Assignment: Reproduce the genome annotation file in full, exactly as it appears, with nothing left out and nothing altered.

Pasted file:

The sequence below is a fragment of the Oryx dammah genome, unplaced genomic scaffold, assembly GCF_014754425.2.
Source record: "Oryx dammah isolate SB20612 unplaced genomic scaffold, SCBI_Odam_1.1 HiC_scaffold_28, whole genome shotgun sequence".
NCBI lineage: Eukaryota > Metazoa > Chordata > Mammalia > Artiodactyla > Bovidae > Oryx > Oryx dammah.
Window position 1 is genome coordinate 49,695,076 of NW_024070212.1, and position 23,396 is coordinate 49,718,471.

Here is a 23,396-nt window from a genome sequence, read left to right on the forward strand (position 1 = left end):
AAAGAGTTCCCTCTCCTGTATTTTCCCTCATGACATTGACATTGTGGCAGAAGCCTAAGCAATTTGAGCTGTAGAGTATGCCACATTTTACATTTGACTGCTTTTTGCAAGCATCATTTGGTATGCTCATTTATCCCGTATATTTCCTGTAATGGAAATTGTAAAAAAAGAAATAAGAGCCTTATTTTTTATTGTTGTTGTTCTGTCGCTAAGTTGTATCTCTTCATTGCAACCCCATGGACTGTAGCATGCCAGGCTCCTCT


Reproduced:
The sequence below is a fragment of the Oryx dammah genome, unplaced genomic scaffold, assembly GCF_014754425.2.
Source record: "Oryx dammah isolate SB20612 unplaced genomic scaffold, SCBI_Odam_1.1 HiC_scaffold_28, whole genome shotgun sequence".
NCBI lineage: Eukaryota > Metazoa > Chordata > Mammalia > Artiodactyla > Bovidae > Oryx > Oryx dammah.
Window position 1 is genome coordinate 49,695,076 of NW_024070212.1, and position 23,396 is coordinate 49,718,471.

Here is a 23,396-nt window from a genome sequence, read left to right on the forward strand (position 1 = left end):
AAAGAGTTCCCTCTCCTGTATTTTCCCTCATGACATTGACATTGTGGCAGAAGCCTAAGCAATTTGAGCTGTAGAGTATGCCACATTTTACATTTGACTGCTTTTTGCAAGCATCATTTGGTATGCTCATTTATCCCGTATATTTCCTGTAATGGAAATTGTAAAAAAAGAAATAAGAGCCTTATTTTTTATTGTTGTTGTTCTGTCGCTAAGTTGTATCTCTTCATTGCAACCCCATGGACTGTAGCATGCCAGGCTCCTCT